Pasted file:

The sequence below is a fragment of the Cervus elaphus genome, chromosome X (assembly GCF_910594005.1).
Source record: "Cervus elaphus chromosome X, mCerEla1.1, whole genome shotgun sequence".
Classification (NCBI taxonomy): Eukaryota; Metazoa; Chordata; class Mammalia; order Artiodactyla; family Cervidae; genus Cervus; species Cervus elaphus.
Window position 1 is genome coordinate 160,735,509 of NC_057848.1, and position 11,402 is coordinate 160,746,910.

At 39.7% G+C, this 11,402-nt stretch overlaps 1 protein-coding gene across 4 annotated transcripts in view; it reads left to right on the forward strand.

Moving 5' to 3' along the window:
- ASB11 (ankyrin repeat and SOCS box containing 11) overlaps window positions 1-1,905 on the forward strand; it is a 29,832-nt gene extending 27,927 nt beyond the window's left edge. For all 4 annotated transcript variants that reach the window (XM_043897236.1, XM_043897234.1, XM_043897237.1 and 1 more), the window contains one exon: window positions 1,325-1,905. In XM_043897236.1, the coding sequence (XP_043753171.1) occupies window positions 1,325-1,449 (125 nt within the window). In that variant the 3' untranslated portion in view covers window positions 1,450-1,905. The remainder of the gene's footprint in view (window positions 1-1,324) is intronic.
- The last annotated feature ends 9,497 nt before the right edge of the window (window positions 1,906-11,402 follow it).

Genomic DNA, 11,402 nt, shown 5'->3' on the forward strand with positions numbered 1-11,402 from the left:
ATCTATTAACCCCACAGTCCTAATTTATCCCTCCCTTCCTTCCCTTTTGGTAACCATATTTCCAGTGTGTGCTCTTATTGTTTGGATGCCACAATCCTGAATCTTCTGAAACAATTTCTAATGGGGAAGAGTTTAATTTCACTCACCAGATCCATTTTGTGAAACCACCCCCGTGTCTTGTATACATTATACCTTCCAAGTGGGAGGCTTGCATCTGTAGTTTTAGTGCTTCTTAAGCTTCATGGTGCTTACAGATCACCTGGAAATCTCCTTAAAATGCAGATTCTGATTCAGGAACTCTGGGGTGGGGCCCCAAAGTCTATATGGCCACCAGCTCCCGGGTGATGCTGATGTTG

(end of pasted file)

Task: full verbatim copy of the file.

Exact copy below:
The sequence below is a fragment of the Cervus elaphus genome, chromosome X (assembly GCF_910594005.1).
Source record: "Cervus elaphus chromosome X, mCerEla1.1, whole genome shotgun sequence".
Classification (NCBI taxonomy): Eukaryota; Metazoa; Chordata; class Mammalia; order Artiodactyla; family Cervidae; genus Cervus; species Cervus elaphus.
Window position 1 is genome coordinate 160,735,509 of NC_057848.1, and position 11,402 is coordinate 160,746,910.

At 39.7% G+C, this 11,402-nt stretch overlaps 1 protein-coding gene across 4 annotated transcripts in view; it reads left to right on the forward strand.

Moving 5' to 3' along the window:
- ASB11 (ankyrin repeat and SOCS box containing 11) overlaps window positions 1-1,905 on the forward strand; it is a 29,832-nt gene extending 27,927 nt beyond the window's left edge. For all 4 annotated transcript variants that reach the window (XM_043897236.1, XM_043897234.1, XM_043897237.1 and 1 more), the window contains one exon: window positions 1,325-1,905. In XM_043897236.1, the coding sequence (XP_043753171.1) occupies window positions 1,325-1,449 (125 nt within the window). In that variant the 3' untranslated portion in view covers window positions 1,450-1,905. The remainder of the gene's footprint in view (window positions 1-1,324) is intronic.
- The last annotated feature ends 9,497 nt before the right edge of the window (window positions 1,906-11,402 follow it).

Genomic DNA, 11,402 nt, shown 5'->3' on the forward strand with positions numbered 1-11,402 from the left:
ATCTATTAACCCCACAGTCCTAATTTATCCCTCCCTTCCTTCCCTTTTGGTAACCATATTTCCAGTGTGTGCTCTTATTGTTTGGATGCCACAATCCTGAATCTTCTGAAACAATTTCTAATGGGGAAGAGTTTAATTTCACTCACCAGATCCATTTTGTGAAACCACCCCCGTGTCTTGTATACATTATACCTTCCAAGTGGGAGGCTTGCATCTGTAGTTTTAGTGCTTCTTAAGCTTCATGGTGCTTACAGATCACCTGGAAATCTCCTTAAAATGCAGATTCTGATTCAGGAACTCTGGGGTGGGGCCCCAAAGTCTATATGGCCACCAGCTCCCGGGTGATGCTGATGTTG